Oil higher, Libya crisis eyed
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Crude rose in Asia Tuesday as traders monitored the crisis in Libya, with rebels claiming victory but one of Moamer Kadhafi's sons insisting his father was still in control, analysts said.
Also supporting prices was expectations that it could take years before the North African country's oil output is back to pre-revolution levels.
Brent North Sea crude for October delivery rose 39 cents to $108.75 a barrel from Monday's close of $108.36.
New York's main contract, West Texas Intermediate (WTI) light sweet crude for October delivery rose 64 cents to $85.06.
Brent in particular experienced sharp swings, with the October contract losing as much as 18 cents at one point a day after it tumbled as it emerged that Libyan rebels were on the verge of toppling Kadhafi.
“You would have expected Brent (price) to be bearish now but that could be because the market is waiting for a direction,” said Shailaja Nair, managing editor with energy news specialist Platts' Asia desk in Singapore.
“Until it reaches a conclusion one way or the other, you are going to see volatility in prices,” she told AFP.
Brent is more affected than WTI by the situation in Libya as oil from the North Sea as well as from Libya serve the European markets.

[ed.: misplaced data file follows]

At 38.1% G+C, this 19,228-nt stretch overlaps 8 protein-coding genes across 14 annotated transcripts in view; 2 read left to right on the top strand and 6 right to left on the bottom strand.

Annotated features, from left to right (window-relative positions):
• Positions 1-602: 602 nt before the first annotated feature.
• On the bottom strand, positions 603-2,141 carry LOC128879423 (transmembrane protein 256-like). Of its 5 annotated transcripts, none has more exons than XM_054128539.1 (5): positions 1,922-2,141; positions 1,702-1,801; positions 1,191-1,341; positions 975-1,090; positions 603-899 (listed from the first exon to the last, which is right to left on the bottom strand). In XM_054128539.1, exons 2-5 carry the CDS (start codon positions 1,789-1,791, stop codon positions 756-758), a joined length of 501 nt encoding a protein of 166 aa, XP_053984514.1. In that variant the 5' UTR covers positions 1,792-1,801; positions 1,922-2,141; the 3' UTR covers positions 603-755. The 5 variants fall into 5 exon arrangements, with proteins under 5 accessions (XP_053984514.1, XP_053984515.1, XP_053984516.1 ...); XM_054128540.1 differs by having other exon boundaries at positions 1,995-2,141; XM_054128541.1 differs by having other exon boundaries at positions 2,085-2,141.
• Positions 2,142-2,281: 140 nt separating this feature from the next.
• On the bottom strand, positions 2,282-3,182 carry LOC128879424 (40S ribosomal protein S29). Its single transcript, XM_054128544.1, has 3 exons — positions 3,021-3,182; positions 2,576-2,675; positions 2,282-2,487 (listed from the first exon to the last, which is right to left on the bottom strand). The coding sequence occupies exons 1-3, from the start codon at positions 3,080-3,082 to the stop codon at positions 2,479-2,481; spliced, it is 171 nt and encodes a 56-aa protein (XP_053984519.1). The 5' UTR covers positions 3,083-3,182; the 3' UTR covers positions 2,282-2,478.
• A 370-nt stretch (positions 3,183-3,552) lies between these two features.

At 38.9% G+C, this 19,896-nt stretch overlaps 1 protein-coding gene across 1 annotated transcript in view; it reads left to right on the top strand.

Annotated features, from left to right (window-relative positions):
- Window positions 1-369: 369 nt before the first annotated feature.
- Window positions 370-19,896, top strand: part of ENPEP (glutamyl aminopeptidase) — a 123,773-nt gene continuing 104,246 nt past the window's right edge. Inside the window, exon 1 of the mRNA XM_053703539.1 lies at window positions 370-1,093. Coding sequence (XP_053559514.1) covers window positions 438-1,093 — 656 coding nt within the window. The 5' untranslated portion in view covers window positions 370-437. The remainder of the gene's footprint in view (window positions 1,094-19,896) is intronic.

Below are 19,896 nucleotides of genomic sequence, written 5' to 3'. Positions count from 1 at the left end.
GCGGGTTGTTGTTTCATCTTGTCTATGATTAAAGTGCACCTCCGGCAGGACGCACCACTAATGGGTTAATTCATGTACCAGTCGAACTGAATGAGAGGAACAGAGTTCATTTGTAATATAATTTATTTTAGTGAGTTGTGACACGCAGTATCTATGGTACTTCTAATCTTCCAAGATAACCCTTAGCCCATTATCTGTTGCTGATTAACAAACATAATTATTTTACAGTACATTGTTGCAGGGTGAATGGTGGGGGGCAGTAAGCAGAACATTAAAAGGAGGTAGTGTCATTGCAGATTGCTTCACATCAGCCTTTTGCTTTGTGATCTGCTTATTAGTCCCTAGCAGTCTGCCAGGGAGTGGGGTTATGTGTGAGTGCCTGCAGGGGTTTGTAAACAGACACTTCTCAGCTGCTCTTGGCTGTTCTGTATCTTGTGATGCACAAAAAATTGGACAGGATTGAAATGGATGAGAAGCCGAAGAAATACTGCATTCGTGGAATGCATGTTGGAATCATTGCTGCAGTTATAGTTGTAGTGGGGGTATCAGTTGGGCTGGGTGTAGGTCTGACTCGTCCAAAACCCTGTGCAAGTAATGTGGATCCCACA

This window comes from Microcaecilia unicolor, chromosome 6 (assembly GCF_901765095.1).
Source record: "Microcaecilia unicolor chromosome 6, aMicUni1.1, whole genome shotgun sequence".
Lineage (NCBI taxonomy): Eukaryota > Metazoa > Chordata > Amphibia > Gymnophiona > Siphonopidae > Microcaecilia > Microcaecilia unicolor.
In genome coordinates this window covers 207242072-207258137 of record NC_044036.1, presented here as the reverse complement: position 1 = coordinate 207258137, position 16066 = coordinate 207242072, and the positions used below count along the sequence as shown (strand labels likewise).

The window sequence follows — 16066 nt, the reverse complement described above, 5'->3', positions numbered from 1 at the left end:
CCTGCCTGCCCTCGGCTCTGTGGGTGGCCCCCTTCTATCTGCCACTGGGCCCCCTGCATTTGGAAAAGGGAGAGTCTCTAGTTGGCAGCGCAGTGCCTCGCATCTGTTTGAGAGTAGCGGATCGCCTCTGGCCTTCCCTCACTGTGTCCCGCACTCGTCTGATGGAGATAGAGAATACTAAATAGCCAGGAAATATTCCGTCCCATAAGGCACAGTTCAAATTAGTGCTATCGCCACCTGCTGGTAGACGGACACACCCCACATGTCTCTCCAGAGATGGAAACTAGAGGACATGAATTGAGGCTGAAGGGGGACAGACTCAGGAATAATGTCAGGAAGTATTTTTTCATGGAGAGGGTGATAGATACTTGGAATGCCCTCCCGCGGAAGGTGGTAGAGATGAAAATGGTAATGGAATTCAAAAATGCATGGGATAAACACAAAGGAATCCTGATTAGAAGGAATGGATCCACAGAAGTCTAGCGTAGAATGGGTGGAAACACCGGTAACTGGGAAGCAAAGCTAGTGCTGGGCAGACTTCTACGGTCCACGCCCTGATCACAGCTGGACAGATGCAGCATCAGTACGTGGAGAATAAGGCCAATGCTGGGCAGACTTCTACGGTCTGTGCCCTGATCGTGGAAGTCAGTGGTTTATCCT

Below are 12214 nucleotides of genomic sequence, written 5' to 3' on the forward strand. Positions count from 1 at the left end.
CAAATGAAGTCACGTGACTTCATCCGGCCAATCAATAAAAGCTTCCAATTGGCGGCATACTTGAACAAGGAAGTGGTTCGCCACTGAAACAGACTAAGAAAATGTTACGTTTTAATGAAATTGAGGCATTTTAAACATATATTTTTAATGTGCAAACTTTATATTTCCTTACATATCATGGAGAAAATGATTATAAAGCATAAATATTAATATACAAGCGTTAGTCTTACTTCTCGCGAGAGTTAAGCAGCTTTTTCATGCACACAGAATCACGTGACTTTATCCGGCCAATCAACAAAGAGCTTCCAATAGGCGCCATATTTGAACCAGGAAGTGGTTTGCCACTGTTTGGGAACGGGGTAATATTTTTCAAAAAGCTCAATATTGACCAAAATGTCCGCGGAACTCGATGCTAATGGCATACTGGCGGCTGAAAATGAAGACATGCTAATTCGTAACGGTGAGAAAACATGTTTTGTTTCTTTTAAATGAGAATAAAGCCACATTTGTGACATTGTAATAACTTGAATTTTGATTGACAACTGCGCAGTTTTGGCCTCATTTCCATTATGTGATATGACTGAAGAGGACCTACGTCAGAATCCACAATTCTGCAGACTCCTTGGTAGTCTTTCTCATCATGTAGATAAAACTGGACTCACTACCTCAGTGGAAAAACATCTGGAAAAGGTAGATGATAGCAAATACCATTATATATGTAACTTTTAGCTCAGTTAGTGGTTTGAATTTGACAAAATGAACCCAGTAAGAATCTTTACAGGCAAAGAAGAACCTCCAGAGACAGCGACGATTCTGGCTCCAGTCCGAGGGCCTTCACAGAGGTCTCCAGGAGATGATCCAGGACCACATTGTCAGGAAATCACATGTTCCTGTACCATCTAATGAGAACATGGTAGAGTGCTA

Around 85 percent of Libyan oil output was exported to Europe until the revolt disrupted the country's production six months ago.
Libya's rebels declared the “Kadhafi era” over after taking charge of most of Tripoli, but his son Seif al-Islam claimed Tuesday his father was still in control of the capital.
“Tripoli is under our control. Everyone should rest assured. All is well in Tripoli,” he told journalists outside Kadhafi's compound at Bab al-Azizya.
Meanwhile, analysts cautioned it could take Libya two years to restore oil production to pre-revolt levels and that disputes over who would hold power in any post-Kadhafi regime could also delay rebuilding the economy.
The lack of any strong institutions was another factor that could impede the country's road back to resuming full-scale crude production, they said.
“I don't think they can resume production immediately. It might take place in three or four months but to go back to the level they used to produce, it may take two years,” Shukri Ghanem, the exiled former Libyan oil minister, told Platts on Monday.
Before the uprising began in February, Libya produced about 1.6 million barrels per day and exported 1.3 million, much of it light crude highly valued by Europe's refiners, which have struggled to replace it. - Sapa-AFP